Rare items or items that cannot be obtained from shops should have their prices unaffected. Although there is always the possibility that runescape rare item prices may be indirectly affected by this update.

Thursday, May 24, 2007

Resource Prices Bouncing Back

As previously mentioned, runescape price stability is likely to return due to Jagex having banned almost 30,000 accounts in recent weeks. The main bulk of banned accounts were bot accounts that were created with the sole purpose of harvesting resources to sell for runescape gold that was later sold for real cash.

Prices for sharks had dropped down to 500gp just before the large scale banning of bot accounts. Gradually, the price has risen and is now at around 700-800gp range. This has come due to the market being less flooded and demand still remaining constant.

Other affected goods have also seen their prices rise slightly - although not quite back to the pre-bot problem era, it does help people make a better return for the time they invested in gathering the resources.

In addition, merchanting items has gained due to more price stability - many merchants could have lost millions due to panic and selling when prices had bottomed out. With price stability returning to more expected levels, merchants have been buying up stocks ready to cash in at a later date when price rise back to their original trading price.

Saturday, May 12, 2007

Market Price Stability to Return

After Jagex wielded their mighty sword and banned over 19,000 runescape bot accounts and banned a further 2,300 players who bought runescape gold online, there is hope that price stability will make a return to the market sooner rather than later.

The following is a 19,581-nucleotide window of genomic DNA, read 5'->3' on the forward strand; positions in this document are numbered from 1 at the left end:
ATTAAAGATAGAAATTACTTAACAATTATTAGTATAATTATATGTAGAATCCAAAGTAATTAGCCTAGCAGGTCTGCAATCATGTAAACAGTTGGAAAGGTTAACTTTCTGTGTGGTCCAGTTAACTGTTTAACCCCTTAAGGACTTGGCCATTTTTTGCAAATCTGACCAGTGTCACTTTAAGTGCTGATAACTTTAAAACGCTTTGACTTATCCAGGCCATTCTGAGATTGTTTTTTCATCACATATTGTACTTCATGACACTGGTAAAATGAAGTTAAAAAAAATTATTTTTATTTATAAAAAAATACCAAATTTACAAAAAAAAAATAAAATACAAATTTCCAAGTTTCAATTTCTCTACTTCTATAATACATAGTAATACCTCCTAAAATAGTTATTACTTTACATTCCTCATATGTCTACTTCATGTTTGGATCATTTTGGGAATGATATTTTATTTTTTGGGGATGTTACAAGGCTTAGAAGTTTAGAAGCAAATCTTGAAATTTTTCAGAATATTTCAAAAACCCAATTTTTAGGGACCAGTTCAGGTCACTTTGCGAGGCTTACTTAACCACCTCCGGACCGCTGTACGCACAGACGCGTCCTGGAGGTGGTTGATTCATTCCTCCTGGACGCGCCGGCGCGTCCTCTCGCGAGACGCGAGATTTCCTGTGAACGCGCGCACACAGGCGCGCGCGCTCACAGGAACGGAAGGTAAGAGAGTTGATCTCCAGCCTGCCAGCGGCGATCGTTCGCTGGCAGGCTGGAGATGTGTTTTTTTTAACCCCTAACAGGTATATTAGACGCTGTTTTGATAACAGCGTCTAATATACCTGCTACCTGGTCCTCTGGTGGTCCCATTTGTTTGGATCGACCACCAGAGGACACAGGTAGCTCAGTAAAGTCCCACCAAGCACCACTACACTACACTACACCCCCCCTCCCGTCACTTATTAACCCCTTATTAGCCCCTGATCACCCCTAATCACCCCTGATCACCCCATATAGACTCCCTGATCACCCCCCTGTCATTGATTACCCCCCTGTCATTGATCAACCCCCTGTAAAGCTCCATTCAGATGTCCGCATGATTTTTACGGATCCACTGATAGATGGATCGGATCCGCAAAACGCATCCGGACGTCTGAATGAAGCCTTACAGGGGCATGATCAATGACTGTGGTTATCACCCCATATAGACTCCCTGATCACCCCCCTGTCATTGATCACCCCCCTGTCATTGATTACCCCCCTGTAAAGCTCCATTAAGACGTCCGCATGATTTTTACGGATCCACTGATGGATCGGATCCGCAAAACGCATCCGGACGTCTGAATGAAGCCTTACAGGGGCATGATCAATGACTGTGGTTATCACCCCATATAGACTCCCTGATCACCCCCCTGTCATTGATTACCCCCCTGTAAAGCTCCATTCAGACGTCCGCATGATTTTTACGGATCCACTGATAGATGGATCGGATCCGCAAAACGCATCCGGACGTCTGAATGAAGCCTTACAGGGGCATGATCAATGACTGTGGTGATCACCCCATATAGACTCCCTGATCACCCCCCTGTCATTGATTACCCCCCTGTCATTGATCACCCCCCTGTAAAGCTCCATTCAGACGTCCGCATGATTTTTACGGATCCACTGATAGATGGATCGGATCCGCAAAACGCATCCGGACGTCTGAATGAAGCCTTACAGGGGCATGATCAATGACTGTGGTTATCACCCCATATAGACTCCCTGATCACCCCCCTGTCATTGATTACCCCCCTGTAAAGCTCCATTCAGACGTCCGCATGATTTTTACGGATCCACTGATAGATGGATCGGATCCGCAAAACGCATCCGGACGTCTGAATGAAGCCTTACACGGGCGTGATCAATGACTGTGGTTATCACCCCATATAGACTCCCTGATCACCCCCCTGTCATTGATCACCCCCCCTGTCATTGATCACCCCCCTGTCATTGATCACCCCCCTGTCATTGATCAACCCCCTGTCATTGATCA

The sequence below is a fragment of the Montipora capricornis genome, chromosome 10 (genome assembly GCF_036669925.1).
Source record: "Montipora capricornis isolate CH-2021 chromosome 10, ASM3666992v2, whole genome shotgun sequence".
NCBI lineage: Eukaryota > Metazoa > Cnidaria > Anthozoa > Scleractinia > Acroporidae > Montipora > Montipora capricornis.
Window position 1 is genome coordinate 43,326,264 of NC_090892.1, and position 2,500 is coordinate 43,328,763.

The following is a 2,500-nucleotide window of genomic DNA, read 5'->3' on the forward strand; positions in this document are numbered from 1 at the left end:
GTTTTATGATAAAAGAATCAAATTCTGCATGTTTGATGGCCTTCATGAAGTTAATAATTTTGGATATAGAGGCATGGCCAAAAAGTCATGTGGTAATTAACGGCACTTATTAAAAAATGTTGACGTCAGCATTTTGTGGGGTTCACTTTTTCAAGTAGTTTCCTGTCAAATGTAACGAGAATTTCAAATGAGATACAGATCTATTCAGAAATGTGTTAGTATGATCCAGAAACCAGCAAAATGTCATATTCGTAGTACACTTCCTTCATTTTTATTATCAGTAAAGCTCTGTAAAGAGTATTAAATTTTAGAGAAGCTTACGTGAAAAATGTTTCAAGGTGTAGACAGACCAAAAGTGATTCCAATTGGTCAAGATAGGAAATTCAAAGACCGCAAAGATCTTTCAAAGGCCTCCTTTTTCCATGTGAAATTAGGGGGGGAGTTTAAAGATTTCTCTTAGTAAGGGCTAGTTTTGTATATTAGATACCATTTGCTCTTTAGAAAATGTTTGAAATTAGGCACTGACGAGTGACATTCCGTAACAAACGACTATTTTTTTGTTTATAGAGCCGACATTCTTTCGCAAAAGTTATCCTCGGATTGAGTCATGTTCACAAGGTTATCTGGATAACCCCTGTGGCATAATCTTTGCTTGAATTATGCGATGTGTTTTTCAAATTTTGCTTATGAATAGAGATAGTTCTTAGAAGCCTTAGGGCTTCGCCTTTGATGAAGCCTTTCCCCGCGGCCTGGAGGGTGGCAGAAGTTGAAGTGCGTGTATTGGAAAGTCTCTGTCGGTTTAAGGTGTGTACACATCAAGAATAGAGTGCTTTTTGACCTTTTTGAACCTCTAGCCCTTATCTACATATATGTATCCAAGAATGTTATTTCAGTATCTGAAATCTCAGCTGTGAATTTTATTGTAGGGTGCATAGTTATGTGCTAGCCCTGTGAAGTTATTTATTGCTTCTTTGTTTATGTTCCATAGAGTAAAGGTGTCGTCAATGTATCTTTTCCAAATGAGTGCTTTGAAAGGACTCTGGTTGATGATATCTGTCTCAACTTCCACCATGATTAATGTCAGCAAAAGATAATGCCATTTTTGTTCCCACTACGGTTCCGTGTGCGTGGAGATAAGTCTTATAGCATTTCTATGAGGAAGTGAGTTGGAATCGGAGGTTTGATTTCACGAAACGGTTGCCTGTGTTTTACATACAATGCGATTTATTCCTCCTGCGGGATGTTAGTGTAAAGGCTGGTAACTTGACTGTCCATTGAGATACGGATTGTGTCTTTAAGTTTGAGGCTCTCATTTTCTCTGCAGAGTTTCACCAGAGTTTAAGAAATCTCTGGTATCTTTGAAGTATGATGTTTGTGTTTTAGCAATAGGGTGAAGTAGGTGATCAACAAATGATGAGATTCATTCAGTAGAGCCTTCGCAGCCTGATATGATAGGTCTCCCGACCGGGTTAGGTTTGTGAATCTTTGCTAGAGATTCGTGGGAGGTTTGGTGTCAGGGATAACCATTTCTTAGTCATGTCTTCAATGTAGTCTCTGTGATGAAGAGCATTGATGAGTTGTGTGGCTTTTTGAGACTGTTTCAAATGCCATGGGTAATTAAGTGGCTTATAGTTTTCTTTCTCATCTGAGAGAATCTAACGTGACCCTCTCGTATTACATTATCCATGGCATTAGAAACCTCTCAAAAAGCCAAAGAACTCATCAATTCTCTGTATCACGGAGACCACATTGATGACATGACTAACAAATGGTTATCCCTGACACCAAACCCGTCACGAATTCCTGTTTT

If price stability returns, merchanting will become a more reliable and less risky method of making money on runescape. However, if price fluctuations continue with the uncertainty in the marketplace, merchanting will retain a high risk.

It is assumed that 19,000 or so of the banned accounts were simply money farms - gathering resources to sell ingame for gold that was later sold via websites. The 19,000 bots caused 2,300 further players to be banned due to having been guilty of buying runescape gold for cash.

I can understand players wanting to get things within the game, however, buying runescape gold is really defeating the point of the achievement - it is wrong, it wasn't earned it was bought.

Hopefully prices within runescape do return to normal levels where skill based players can be rewarded for having high skills and merchanters can be rewarded for their patience in gathering up resources from a string of suppliers.

Overall, the amount of accounts banned is likely to increase over the next few weeks and until the bot users move to a different game, there will still be some instability and uncertainty in the runescape marketplace.

Tuesday, May 01, 2007

Runescape Shark Prices Crash

Shark prices in runescape took a massive dive recently as the market became flooded. Speculation was rife was to the reason for such a sharp reduction in price - almost 50% reduction on the price of raw sharks. An unprecedented fall in prices and one that shook the merchanting world.

Today, 1st May 2006, Jagex make a post about bots and real world item trading and the fact that they banned 8000+ accounts last week. The reason for the bans was centered around bots and the fact that 6billion runescape gold was confiscated and taken out of circulation.

6billion gold from the proceeds of selling materials collected up by bots. In this case it looks like the shark market got affected quite badly and put many honest players effort of accumulating the sharks via traditional fishing pretty much to waste.